As always, our anti-poaching patrols are working flat out to mitigate the risks caused by increased human encroachment levels and the in poaching activity in the neighbouring states and Madhya Pradesh. We don’t always get it right as the recent poaching incident has shown, but we always try to do more and better when the worst happens, so we hope we can rely on your continued loyal support. The forest fires brought increased incidence of both tiger-tiger and human-animal conflict so our patrols are doing everything they can to reduce the risk of retaliatory poisonings too, meanwhile we are planning to start drilling at our next waterhole project as soon as we can get permission for the team of workers to enter the jungle (as COVID lockdown measures are currently preventing this). This will also help to alleviate some of the conflict issues caused by the displacement of wildlife following the fires.
The only way we can address the increased threat of poaching and retaliatory poisoning is to keep our patrolling at the highest possible levels (2.5 times or triple patrolling) until at least the end of October 2021, when hopefully the COVID vaccination rollout will help to alleviate the economic burden of COVID19, and hopefully the children of the villages will be able to return to school for the first time in over 15 months.
With triple patrols, we can cover an extra 1000km (624 miles) per month of wild tiger territory over and above the 1.5 times patrolling we were doing at this time last year. The increase also means more time will be spent looking for snares; traps and signs of would be poisoners around forest areas where human encroachment is rife. Increased patrols also help to curb the dangerous encroachment into the territories of wild tigers which is still increasing, and to provide safety advice for those trying to protect their crops and livestock from wandering elephants and tigers respectively.
Wild Tigers are Amazing
It isn’t all bad news though, one tigress known as Tara has 4 young cubs and despite the forest fires raging throughout and destroying almost her whole territory, she rescued and kept all four cubs safe. Proof in itself that wild tigers are truly remarkable animals and capable of beating the odds if given half a chance. We reported in our last project report that at least eight more tiger cubs had been born and we’re delighted to say that these are all safe and doing well for now.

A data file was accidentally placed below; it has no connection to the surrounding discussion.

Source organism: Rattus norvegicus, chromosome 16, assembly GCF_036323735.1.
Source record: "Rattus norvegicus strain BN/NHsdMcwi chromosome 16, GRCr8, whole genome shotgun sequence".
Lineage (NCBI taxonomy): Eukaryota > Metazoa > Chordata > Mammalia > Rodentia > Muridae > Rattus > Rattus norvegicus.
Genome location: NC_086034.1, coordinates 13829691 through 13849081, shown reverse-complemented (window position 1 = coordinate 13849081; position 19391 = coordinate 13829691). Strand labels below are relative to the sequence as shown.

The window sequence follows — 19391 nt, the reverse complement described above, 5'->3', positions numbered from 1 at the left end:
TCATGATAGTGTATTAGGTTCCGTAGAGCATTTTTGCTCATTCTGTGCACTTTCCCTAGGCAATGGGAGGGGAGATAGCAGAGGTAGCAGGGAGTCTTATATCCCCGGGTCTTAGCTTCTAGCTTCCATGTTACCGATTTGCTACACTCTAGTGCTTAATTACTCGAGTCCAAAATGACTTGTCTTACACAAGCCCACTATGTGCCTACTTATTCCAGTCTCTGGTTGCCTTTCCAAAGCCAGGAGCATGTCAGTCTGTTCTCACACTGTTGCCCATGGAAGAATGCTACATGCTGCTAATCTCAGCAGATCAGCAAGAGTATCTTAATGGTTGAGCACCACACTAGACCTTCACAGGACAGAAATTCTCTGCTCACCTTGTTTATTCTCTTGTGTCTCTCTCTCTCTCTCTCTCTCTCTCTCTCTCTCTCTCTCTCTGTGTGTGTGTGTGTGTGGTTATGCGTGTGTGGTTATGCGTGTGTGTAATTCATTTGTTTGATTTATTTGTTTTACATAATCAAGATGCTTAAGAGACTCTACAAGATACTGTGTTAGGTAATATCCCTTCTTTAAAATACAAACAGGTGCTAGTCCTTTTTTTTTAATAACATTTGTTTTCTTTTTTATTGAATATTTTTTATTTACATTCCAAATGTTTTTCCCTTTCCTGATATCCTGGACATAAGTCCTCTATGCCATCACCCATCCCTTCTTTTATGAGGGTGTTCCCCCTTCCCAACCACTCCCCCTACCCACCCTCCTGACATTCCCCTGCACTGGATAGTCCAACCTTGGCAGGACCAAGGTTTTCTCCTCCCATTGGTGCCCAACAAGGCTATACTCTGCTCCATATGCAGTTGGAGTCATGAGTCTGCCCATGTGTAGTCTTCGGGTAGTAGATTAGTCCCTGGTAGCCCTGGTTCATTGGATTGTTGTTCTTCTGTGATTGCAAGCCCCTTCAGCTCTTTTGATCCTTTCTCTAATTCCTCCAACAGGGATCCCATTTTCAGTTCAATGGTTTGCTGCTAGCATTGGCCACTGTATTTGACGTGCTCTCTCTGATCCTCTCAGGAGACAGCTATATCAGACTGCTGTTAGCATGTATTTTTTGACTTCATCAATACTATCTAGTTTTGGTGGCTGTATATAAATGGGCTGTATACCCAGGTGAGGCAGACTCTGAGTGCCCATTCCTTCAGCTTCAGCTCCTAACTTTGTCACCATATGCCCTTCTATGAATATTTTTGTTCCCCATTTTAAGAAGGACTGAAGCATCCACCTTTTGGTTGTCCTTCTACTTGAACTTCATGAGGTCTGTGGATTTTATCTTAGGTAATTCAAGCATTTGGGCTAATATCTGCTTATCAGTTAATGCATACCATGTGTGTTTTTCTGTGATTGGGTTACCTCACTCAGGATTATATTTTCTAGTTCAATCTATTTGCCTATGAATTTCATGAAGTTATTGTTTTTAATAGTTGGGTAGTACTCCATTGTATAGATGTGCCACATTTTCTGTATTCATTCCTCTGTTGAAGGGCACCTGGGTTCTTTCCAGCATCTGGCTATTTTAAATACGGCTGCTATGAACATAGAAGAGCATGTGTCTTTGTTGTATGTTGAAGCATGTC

Your Support is Amazing Too
To implement and sustain another increase in our patrolling, we need to ask for your help again. Your gift today can make a huge difference as to whether Bandhavgarh’s wild tigers can survive these unprecedented threats:
- A gift of £20 ($28) will help us to pay a patrolling team for a day
- A gift of £30 ($42) will provide hot nutritious meals whilst they are on duty for a day
- A gift of £40 ($56) will ensure that we can transport a team of anti-poaching patrollers to a remote location for a day’s patrolling
- A gift of £100 ($139) will ensure that a team of patrollers can cover 125km (78 miles) of wild tiger territory in a day
- A gift of £500 ($695) will ensure that we can increase of patrolling levels to the highest level for one month.
If we don’t act now, we are sure that the lives of more tigers and more humans will be lost, and with every loss of human life comes another threat to the tiger’s survival in the wild, thus we must protect both if we are to ensure that wild tigers will have a wild future.
Every single donation received will help us to save wild tigers’ lives, no matter how large or small. The current crisis means that we need your help like never before: https://goto.gg/28767.
Please don’t hesitate if you can help, your donation can be the difference between life and death for a wild tiger, as it helps to increase our patrolling when it is most needed. Every tiger and every tiger cub counts. Thank you for making our fight against poachers, the changing climate and human-animal conflict possible.
Forest Fires Rage on
Smoke Fills Bandhavgarh Skies